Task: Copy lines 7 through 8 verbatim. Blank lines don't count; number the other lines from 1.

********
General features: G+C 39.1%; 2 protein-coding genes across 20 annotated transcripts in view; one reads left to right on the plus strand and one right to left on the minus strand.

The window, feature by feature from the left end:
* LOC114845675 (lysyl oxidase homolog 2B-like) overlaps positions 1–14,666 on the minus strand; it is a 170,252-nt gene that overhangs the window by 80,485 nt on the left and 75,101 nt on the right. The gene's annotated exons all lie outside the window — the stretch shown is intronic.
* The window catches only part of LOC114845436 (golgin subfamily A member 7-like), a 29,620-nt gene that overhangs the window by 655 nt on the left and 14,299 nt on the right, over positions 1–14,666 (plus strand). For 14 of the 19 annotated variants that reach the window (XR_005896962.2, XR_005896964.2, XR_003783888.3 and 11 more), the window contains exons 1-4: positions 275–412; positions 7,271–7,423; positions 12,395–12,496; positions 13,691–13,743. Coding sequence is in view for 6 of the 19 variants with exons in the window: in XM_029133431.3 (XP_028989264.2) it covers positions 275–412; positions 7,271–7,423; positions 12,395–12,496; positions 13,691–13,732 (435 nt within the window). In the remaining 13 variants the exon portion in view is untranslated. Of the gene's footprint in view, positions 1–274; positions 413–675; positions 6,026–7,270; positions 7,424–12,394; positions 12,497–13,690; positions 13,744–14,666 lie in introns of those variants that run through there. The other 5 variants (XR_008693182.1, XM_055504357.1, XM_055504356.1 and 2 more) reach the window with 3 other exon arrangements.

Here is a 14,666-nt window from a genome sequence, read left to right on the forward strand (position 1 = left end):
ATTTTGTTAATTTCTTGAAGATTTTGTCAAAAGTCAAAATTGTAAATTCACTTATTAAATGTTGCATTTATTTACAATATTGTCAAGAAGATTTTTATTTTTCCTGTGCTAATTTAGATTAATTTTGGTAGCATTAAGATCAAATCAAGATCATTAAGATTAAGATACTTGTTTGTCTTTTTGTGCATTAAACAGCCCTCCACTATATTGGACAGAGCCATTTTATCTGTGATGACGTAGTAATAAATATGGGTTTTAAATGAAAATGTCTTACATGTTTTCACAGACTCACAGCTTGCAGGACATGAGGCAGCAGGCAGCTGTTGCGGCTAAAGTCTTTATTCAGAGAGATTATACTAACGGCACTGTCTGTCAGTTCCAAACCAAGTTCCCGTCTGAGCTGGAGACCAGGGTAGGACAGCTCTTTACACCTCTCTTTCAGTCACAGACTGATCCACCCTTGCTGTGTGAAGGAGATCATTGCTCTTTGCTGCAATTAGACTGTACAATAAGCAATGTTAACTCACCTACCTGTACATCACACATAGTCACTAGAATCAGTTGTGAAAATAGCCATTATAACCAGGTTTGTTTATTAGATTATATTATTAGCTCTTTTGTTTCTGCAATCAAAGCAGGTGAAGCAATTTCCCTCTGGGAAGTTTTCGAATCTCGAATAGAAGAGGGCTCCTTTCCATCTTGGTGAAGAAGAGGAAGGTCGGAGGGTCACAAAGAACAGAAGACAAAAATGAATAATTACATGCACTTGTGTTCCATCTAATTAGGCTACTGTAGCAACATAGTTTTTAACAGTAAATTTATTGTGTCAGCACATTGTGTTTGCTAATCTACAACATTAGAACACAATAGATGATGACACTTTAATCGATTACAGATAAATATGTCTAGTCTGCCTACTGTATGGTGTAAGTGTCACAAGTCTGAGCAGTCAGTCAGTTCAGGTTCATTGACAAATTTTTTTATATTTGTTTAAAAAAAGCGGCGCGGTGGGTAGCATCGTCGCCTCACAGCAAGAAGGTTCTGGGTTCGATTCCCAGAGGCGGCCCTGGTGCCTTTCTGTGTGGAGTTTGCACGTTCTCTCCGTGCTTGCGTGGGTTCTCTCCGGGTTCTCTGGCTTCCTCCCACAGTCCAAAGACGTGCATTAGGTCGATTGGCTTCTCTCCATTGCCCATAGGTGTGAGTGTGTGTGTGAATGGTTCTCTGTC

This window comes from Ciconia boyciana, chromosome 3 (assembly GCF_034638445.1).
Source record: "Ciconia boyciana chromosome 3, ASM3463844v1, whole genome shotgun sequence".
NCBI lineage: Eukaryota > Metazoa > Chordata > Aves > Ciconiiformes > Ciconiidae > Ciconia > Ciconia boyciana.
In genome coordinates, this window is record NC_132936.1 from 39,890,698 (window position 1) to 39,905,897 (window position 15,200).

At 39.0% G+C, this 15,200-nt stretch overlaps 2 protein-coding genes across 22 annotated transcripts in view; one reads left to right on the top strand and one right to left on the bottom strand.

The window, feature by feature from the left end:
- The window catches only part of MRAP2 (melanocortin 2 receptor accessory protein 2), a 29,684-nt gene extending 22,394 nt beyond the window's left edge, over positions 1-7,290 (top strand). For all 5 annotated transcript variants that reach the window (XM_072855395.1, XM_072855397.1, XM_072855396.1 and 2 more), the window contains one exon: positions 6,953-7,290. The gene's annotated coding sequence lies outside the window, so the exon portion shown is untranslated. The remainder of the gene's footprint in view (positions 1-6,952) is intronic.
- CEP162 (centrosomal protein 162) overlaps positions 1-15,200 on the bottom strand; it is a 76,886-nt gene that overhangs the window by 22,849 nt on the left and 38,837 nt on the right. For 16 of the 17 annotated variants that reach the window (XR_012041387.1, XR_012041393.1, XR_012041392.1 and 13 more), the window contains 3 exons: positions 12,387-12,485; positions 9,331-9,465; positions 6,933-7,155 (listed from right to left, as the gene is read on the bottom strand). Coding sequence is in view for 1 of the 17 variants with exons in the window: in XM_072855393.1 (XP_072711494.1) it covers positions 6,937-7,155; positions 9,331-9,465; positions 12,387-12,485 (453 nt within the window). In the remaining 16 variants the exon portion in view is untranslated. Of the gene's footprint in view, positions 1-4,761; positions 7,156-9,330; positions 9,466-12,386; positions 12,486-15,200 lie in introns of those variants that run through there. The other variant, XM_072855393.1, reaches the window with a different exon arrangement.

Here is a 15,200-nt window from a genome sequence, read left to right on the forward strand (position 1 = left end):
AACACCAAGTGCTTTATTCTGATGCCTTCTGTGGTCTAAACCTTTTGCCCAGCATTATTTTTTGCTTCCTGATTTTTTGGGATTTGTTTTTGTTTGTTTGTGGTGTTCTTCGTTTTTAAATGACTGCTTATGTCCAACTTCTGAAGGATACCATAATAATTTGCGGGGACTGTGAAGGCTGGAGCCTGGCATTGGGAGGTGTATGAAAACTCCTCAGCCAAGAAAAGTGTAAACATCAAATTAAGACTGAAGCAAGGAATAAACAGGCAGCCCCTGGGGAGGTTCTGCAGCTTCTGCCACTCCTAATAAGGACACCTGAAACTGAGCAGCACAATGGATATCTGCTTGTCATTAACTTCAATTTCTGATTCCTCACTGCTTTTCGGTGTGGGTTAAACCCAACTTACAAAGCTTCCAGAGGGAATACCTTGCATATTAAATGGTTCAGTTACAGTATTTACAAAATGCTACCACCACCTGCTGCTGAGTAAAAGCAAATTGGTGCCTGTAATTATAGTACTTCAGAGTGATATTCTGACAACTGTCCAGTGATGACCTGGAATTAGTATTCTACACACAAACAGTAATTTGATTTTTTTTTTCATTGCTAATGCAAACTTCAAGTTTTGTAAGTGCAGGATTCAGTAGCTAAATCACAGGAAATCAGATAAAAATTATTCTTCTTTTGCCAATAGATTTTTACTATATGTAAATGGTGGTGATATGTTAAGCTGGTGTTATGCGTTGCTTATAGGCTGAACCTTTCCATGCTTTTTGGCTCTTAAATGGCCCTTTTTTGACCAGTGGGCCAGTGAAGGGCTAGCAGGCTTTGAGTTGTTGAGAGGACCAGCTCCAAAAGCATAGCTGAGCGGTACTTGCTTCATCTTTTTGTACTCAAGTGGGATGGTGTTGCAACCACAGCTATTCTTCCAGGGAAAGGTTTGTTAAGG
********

This window comes from Ciconia boyciana, chromosome 3 (assembly GCF_034638445.1).
Source record: "Ciconia boyciana chromosome 3, ASM3463844v1, whole genome shotgun sequence".